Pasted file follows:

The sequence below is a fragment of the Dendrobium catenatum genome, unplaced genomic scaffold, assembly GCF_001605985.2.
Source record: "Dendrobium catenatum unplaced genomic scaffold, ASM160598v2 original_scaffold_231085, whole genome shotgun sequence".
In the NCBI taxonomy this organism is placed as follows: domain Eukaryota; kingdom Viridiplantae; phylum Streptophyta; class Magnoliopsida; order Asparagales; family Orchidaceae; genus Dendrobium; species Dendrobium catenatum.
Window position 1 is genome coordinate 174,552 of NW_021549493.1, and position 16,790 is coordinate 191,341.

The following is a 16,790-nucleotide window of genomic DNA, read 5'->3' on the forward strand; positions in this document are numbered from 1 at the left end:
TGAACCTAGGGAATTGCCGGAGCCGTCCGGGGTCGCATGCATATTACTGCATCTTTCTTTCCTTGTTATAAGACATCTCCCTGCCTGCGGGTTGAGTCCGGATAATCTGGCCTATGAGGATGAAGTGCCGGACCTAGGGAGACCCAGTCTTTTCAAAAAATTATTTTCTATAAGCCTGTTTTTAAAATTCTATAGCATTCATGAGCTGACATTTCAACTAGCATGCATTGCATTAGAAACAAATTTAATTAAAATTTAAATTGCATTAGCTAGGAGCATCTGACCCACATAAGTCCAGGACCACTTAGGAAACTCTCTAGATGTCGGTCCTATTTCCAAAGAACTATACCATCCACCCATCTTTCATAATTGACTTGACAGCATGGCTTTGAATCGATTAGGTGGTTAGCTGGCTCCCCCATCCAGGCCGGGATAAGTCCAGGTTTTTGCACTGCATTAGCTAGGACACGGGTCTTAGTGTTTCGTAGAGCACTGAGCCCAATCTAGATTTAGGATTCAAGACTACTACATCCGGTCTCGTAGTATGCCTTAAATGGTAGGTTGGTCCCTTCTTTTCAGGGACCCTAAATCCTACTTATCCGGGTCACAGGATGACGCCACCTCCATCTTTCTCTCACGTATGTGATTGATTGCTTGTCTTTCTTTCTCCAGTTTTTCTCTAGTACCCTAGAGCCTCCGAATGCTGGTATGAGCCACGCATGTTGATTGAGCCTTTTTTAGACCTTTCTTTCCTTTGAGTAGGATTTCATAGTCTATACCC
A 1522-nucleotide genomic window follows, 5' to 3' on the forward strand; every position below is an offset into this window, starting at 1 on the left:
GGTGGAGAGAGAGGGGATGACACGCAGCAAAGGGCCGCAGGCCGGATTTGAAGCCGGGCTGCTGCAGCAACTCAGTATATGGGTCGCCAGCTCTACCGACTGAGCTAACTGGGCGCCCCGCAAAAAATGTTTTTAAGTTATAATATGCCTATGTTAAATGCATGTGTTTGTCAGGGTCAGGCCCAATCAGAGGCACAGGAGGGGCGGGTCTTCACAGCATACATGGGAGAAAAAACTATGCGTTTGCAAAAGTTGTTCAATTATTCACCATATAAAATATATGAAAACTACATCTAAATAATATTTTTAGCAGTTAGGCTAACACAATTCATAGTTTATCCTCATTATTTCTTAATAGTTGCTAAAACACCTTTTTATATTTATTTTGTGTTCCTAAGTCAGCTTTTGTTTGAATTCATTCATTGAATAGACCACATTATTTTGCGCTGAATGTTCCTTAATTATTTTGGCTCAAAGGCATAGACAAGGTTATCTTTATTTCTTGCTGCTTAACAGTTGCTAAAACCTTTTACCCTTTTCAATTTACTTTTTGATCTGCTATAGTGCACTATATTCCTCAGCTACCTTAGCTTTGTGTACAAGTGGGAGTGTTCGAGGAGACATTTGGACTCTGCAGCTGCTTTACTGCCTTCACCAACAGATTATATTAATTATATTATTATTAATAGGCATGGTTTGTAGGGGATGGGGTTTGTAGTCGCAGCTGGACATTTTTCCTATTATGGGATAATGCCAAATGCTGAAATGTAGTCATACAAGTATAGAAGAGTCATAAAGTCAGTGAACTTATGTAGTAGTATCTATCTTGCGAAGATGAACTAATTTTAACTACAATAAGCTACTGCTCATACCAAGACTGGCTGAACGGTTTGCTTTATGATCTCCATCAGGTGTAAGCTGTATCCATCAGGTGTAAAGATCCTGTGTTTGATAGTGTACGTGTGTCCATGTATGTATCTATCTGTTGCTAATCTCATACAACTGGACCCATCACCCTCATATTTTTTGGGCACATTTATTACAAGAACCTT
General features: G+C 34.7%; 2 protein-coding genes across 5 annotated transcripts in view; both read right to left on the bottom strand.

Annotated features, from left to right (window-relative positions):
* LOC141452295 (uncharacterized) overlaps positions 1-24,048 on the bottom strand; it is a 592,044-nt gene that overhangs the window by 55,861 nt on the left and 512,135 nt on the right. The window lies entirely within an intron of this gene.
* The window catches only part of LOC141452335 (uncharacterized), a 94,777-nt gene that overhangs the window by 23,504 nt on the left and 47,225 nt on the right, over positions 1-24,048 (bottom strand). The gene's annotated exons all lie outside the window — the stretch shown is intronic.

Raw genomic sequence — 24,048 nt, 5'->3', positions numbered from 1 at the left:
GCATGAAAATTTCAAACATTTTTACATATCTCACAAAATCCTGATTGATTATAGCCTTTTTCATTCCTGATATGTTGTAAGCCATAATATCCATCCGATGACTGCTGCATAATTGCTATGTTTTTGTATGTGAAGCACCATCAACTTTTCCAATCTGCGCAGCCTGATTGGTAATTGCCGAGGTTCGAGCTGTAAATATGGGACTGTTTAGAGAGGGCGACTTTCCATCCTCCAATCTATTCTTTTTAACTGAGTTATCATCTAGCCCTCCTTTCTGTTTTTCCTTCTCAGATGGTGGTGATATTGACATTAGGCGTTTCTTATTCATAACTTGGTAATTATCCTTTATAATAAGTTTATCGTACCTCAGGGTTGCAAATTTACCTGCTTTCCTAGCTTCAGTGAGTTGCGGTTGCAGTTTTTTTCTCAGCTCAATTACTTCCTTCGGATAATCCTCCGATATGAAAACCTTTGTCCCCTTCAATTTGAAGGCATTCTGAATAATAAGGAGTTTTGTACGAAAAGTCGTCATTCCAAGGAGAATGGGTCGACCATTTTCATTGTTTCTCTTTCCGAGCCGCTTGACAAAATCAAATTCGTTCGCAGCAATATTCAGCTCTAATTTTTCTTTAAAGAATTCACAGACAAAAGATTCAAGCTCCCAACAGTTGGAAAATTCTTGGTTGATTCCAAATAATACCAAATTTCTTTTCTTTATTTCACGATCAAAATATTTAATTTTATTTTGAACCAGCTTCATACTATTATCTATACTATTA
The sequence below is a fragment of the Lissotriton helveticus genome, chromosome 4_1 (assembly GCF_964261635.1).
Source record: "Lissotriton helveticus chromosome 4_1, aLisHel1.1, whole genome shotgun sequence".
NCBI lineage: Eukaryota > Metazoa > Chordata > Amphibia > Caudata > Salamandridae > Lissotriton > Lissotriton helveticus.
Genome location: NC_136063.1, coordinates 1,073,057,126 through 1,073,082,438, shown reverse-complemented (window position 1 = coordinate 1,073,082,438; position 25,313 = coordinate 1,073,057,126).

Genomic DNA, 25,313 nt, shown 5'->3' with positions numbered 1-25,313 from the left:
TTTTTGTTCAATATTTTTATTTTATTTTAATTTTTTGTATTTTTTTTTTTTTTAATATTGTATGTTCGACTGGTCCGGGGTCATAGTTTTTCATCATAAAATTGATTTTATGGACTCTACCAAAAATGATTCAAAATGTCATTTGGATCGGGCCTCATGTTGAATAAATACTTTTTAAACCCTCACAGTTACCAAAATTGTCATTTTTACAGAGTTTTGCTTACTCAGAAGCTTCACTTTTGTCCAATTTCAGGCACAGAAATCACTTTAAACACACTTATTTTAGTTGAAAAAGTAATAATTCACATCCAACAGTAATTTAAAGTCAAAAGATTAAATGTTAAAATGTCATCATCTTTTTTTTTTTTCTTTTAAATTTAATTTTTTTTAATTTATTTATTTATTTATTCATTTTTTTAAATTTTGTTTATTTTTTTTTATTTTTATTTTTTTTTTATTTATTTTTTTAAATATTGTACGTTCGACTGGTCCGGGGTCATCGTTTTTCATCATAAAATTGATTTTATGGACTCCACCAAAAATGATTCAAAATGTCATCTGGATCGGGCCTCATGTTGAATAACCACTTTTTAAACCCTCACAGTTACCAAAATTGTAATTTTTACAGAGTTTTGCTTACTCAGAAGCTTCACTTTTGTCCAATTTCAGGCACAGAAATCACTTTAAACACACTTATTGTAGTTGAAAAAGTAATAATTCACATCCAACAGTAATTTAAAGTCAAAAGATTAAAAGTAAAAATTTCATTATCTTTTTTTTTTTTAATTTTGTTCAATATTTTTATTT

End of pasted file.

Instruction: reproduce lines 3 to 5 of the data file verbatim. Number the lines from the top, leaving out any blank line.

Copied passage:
In the NCBI taxonomy this organism is placed as follows: domain Eukaryota; kingdom Viridiplantae; phylum Streptophyta; class Magnoliopsida; order Asparagales; family Orchidaceae; genus Dendrobium; species Dendrobium catenatum.
Window position 1 is genome coordinate 174,552 of NW_021549493.1, and position 16,790 is coordinate 191,341.

The following is a 16,790-nucleotide window of genomic DNA, read 5'->3' on the forward strand; positions in this document are numbered from 1 at the left end: